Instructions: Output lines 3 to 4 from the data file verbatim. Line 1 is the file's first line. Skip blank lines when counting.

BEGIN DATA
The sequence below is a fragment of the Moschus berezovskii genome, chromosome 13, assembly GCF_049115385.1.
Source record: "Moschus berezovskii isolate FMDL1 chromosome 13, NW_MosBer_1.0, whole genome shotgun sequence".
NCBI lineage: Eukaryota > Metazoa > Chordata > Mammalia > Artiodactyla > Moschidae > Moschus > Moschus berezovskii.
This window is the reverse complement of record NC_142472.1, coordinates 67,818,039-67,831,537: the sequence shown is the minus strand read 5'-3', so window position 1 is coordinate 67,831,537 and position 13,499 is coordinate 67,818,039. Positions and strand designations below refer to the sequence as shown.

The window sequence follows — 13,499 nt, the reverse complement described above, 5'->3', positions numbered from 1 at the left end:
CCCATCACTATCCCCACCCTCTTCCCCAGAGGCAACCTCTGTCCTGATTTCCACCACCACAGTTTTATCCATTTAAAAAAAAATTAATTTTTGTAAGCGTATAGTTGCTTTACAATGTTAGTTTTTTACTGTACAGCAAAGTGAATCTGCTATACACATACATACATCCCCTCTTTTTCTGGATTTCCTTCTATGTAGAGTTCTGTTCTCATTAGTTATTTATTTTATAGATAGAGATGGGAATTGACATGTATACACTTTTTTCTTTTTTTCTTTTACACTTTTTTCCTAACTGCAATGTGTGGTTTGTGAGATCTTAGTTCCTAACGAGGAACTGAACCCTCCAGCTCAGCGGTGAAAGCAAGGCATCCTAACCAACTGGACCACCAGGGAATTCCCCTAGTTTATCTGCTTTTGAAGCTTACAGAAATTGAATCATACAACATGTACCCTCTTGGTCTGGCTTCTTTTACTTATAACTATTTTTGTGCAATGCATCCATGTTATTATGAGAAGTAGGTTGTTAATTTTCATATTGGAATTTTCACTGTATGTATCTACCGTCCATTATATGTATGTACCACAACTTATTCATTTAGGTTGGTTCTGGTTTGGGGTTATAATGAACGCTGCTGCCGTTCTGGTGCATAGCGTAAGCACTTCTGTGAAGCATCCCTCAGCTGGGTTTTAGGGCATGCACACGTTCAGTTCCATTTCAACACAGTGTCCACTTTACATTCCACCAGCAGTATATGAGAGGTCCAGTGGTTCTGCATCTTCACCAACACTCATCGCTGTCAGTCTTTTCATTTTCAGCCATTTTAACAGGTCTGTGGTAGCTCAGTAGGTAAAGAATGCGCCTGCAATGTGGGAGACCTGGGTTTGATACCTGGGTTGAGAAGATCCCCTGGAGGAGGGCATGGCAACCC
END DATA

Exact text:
NCBI lineage: Eukaryota > Metazoa > Chordata > Mammalia > Artiodactyla > Moschidae > Moschus > Moschus berezovskii.
This window is the reverse complement of record NC_142472.1, coordinates 67,818,039-67,831,537: the sequence shown is the minus strand read 5'-3', so window position 1 is coordinate 67,831,537 and position 13,499 is coordinate 67,818,039. Positions and strand designations below refer to the sequence as shown.